Blogs & Comment

Horror stories from the financial trenches

Weigh House Investor Servicesspecializes in providing second opinions on investment portfolios. Unsure if you or your advisor are doing it right? Then take your account statements to the firm and get an evaluation.
That means president and CEO Warren MacKenzie sees a lot of portfolios up close.This week he passed on a few of the horror stories that he has come across.
One case involved an 80-year-old person who had 75% of their portfolio allocated to fixed income. Sounds OK, so far, right? Well, MacKenzie looked a little deeper and — as he wrote in his email — saw that most of the bonds matured in 2039!!!!!
But was the person a befuddled do-it-yourself investor? I asked MacKenzie. Nope. That 80 year old is a widow who works with an advisor, he replied.
Another story is about a 64-year-old business man who wanted high income and put about 75% of his capital into a private mortgage fund paying 10%, continued MacKenzie. We suggested there might be a risk in that and we suggested he should be more diversified. When he went to try to liquidate the investment he discovered that there a hold on redemptions. This fund is still paying the high monthly interest payments (and it may work out fine in the end) but investors should understand if one investment is paying a significantly higher return it is because there is significantly higher risk.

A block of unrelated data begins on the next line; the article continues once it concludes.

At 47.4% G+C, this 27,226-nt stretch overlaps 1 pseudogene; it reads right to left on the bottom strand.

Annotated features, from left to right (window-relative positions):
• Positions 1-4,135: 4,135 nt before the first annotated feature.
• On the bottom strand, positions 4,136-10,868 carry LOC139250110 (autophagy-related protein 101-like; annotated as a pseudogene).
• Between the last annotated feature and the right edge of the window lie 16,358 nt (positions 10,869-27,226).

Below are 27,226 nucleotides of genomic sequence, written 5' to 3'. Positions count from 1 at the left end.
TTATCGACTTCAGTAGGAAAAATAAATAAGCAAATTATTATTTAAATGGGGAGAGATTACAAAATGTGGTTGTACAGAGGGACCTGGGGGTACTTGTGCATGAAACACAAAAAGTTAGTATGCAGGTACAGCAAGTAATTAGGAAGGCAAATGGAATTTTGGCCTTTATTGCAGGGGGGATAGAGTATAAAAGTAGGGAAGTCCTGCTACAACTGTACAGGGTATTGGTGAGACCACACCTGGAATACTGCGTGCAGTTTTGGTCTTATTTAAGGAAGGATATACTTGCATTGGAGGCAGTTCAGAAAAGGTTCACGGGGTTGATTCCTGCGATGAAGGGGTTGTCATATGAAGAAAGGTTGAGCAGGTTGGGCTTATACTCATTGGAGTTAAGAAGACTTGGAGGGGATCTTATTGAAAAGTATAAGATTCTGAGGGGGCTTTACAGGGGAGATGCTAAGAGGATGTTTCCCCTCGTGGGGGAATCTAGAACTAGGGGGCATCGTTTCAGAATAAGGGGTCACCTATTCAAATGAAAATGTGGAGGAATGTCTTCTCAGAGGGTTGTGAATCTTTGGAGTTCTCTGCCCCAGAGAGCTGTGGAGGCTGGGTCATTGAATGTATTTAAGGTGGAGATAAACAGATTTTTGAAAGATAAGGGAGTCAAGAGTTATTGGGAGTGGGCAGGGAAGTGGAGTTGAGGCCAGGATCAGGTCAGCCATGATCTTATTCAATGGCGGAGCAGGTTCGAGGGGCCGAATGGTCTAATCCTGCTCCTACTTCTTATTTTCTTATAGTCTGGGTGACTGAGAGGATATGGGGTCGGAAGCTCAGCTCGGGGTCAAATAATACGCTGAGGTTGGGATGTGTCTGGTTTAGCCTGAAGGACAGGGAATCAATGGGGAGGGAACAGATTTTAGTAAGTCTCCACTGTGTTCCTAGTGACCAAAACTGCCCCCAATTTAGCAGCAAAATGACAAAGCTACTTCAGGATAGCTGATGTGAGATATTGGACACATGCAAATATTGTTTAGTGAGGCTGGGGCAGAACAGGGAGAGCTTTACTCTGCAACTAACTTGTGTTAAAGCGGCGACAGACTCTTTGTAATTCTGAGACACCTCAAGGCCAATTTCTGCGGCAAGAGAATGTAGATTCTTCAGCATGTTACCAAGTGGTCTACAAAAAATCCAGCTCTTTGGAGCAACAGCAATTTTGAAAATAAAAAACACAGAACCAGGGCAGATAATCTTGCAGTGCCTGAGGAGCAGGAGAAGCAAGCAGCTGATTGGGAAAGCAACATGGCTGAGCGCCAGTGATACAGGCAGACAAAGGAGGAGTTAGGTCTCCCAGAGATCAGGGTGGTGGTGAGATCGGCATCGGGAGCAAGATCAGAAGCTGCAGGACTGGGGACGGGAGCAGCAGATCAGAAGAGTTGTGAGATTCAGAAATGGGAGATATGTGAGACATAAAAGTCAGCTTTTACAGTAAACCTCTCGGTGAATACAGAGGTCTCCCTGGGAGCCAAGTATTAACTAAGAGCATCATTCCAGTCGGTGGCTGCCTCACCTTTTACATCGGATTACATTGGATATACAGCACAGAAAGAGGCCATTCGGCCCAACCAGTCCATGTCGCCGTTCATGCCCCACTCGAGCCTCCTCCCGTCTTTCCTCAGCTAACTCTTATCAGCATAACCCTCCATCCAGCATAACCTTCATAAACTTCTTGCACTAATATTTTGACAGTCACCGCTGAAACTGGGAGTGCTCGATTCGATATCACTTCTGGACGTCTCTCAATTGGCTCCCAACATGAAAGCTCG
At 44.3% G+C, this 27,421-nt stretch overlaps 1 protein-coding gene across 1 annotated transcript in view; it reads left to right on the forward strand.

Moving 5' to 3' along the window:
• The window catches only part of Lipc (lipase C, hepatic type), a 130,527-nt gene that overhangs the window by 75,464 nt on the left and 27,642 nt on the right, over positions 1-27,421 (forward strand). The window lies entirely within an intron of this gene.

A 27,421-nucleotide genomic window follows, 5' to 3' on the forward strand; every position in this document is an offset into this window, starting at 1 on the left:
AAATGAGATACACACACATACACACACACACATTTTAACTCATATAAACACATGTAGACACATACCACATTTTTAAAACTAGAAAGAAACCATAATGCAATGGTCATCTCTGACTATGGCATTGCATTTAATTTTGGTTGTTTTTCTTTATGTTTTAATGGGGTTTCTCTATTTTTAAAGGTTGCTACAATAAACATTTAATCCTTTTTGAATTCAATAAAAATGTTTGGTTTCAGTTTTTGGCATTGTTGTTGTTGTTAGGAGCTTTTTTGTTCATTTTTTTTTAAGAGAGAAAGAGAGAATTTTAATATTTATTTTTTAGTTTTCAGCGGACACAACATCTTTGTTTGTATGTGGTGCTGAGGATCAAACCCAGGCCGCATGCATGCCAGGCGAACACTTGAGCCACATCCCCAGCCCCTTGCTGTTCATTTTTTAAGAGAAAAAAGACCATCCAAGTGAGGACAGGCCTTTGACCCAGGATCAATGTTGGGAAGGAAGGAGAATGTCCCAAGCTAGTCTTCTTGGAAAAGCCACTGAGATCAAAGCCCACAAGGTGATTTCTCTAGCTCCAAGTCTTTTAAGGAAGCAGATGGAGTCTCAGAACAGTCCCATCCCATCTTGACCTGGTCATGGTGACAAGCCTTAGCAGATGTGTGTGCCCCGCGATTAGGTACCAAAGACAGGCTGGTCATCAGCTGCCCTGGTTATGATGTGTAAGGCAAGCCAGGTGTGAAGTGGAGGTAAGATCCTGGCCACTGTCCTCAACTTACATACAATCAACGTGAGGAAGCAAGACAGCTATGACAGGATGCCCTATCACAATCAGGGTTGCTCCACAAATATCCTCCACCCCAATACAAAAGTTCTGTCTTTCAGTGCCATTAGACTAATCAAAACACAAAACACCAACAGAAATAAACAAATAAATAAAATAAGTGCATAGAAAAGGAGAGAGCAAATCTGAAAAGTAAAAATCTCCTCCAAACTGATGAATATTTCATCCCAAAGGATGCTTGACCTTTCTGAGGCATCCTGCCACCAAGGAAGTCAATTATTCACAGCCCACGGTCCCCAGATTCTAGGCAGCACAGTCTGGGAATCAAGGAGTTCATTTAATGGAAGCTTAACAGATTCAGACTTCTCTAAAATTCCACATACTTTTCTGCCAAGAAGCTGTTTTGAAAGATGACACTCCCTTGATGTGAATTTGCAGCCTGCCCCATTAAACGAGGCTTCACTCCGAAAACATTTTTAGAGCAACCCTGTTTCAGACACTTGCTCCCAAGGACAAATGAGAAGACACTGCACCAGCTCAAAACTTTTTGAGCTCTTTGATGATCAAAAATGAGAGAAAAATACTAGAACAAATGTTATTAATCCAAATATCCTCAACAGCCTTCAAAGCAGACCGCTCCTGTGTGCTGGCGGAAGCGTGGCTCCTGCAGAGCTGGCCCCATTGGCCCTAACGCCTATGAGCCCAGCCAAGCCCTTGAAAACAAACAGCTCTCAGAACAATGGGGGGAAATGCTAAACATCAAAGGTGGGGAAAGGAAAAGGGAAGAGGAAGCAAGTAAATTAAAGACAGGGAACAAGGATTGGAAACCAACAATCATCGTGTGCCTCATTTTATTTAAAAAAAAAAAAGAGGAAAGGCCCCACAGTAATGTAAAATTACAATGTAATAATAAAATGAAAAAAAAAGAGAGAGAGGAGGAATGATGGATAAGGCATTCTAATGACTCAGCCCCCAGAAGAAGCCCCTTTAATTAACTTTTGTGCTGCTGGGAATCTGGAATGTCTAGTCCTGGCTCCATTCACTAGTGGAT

But what if the investment is in a RRIF? A certain amount has to be withdrawn every year according to government rules. That investor could be in even more of a pickle, MacKenzie suggested.
He offers a third horror story. Another case is the couple with about $4 million dollars in 80 mutual funds! They came to me because their advisor wrote to them to introduce them to yet another family of mutual funds! (The funds all had deferred sales charges). When anyone has more than 10 mutual funds they are over-diversified and it is pretty well certain that they will always underperform an EFT benchmark by 2%.
Concerning the 2%annual reduction in mutual fund fund returns, the industry gets away with it because the average investor doesn’t realize that if he avoids this underperformance he or she could retire 5 years earlier! His website has a calculatorthat shows by how much a 2% reduction can cut into long-term performance.